Todd Dorman’s Nov. 5 column about brain drain was intriguing.
I agree with Dorman, except I believe more Iowans of all ages, including me, will leave Iowa.
I grew up in a small rural town. I graduated with nine classmates. I loved growing up there and treasure my friendships from there. Those were Iowa’s glory days, when Iowans prioritized education, proven by Iowa’s first place in national educational scores. Iowa was progressive, wanting to improve the lives of everyone living here.
I miss those days and those leaders, who valued doing what was right for Iowans, even if it was hard or unpopular. My parents emulated those values, too.
I’m a UI graduate who has lived in several states. I was proud to say I was from Iowa, but, that has changed. I’ve been asked why Steve King continued to be elected, why Joni Ernst seemed like a Republican puppet, and why I still lived here.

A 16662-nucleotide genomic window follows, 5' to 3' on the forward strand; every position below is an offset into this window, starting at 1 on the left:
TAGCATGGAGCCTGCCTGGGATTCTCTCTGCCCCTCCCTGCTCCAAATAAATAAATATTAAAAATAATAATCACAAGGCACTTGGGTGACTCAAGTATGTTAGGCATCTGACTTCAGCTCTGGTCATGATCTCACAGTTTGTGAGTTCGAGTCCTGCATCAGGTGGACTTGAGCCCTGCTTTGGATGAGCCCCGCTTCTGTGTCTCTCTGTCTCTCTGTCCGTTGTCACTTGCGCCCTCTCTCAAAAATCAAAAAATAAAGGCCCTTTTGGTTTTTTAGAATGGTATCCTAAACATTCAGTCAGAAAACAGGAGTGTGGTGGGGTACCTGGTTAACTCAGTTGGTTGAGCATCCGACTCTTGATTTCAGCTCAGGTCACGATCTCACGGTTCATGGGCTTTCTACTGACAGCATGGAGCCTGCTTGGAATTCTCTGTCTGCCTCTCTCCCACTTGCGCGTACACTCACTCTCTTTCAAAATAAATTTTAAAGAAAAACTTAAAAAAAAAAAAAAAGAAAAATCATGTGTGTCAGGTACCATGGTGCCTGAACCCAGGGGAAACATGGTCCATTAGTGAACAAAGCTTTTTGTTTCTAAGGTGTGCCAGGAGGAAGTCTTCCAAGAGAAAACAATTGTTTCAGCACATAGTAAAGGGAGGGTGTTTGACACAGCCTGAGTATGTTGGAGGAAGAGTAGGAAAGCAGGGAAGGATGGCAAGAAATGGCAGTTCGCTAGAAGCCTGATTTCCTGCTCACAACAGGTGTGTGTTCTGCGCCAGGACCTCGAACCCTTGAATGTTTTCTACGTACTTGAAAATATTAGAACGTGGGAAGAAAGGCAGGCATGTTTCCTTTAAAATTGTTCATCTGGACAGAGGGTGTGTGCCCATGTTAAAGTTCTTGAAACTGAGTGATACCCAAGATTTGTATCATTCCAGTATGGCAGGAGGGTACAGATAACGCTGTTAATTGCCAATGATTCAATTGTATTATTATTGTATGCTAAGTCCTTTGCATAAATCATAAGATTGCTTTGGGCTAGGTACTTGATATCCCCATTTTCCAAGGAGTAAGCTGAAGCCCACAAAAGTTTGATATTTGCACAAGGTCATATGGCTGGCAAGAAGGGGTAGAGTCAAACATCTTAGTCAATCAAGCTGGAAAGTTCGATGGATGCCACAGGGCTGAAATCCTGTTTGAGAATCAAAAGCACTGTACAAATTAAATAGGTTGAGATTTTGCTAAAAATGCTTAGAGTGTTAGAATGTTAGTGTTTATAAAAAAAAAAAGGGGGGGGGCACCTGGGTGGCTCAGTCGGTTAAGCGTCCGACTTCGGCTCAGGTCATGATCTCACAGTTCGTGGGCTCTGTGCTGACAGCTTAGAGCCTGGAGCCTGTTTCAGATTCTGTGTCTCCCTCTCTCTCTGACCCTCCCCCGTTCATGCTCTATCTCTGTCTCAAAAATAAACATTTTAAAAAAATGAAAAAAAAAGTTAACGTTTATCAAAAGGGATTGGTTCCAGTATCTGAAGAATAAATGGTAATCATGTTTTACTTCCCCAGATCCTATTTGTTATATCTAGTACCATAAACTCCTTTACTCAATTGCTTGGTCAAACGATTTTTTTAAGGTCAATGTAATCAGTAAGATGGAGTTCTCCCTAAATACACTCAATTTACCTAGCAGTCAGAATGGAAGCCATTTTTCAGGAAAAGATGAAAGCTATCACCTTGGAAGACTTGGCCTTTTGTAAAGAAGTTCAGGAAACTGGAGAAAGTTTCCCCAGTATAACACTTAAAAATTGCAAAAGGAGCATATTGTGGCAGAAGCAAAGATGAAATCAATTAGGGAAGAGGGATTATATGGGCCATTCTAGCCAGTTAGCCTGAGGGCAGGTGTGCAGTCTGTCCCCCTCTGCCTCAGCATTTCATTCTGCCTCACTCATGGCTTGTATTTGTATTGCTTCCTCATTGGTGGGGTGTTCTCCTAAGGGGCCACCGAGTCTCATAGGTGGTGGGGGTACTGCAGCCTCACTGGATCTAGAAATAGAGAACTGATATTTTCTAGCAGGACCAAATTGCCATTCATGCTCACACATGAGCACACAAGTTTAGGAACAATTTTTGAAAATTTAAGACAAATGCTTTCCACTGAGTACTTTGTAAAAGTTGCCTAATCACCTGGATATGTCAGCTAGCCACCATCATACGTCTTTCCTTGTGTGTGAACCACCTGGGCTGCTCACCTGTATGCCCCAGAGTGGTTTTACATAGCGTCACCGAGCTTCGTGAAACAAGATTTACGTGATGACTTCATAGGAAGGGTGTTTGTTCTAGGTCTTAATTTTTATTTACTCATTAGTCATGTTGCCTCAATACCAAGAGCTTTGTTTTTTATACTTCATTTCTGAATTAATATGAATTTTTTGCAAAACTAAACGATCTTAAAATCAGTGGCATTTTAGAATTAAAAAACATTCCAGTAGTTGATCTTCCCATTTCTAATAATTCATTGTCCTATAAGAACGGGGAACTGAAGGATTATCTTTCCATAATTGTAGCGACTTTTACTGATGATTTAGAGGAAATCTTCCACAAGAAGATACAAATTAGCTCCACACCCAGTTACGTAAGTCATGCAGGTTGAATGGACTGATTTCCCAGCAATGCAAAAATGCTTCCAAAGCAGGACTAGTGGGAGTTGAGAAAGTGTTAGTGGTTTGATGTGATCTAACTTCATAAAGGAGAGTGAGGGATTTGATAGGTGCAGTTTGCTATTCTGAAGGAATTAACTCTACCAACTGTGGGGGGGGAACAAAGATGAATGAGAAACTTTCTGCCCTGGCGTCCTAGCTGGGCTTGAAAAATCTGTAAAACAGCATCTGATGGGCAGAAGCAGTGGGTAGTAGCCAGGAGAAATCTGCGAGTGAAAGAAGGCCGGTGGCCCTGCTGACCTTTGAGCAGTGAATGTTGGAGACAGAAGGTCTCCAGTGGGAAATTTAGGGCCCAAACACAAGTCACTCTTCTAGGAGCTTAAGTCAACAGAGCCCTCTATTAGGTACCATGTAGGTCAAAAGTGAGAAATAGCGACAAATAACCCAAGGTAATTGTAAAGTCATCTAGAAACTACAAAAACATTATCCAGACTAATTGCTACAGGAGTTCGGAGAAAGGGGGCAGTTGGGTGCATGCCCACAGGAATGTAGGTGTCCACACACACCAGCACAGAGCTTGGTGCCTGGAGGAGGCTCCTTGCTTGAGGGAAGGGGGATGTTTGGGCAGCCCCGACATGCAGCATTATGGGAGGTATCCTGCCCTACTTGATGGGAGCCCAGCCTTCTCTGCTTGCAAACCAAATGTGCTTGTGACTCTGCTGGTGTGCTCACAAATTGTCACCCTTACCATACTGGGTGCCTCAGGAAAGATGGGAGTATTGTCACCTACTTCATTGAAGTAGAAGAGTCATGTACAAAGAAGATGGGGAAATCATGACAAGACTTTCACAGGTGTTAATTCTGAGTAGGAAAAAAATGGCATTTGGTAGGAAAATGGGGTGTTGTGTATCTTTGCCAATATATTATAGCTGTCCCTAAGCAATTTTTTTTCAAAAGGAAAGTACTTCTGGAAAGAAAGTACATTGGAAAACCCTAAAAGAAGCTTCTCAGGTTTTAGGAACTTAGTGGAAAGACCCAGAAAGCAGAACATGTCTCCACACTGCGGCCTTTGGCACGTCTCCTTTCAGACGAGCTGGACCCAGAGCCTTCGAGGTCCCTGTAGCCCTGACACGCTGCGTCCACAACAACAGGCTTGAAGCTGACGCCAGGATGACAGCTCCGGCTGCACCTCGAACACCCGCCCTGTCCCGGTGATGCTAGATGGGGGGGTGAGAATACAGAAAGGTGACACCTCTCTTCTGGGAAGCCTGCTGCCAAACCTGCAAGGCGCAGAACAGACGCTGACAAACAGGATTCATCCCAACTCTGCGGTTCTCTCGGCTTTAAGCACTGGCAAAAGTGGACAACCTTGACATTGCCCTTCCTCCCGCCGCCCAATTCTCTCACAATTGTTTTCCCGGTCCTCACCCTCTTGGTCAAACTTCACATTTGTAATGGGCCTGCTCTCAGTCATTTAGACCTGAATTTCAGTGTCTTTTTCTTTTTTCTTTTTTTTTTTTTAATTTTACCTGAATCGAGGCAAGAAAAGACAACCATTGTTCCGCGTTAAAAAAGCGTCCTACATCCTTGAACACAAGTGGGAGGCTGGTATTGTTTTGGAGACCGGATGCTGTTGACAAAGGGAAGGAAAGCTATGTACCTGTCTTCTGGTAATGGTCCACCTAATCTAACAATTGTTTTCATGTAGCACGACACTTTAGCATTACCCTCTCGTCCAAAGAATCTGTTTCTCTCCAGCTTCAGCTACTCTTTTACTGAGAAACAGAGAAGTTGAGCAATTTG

My husband and I are two middle-age Iowa-educated professionals who will move to a state where leaders do what’s right regardless of politics. That won’t happen anytime soon here because most voters apparently approve of how the governor’s managed the coronavirus pandemic, which has killed over 2,200 Iowans.
I’m looking for leadership like on April 3, 2009, when Iowa legally recognized same-sex marriage. As dad said that day, a week before he died, “It’s about time.” I’m glad my parents, lifelong Iowans, aren’t alive to see what’s become of their home state.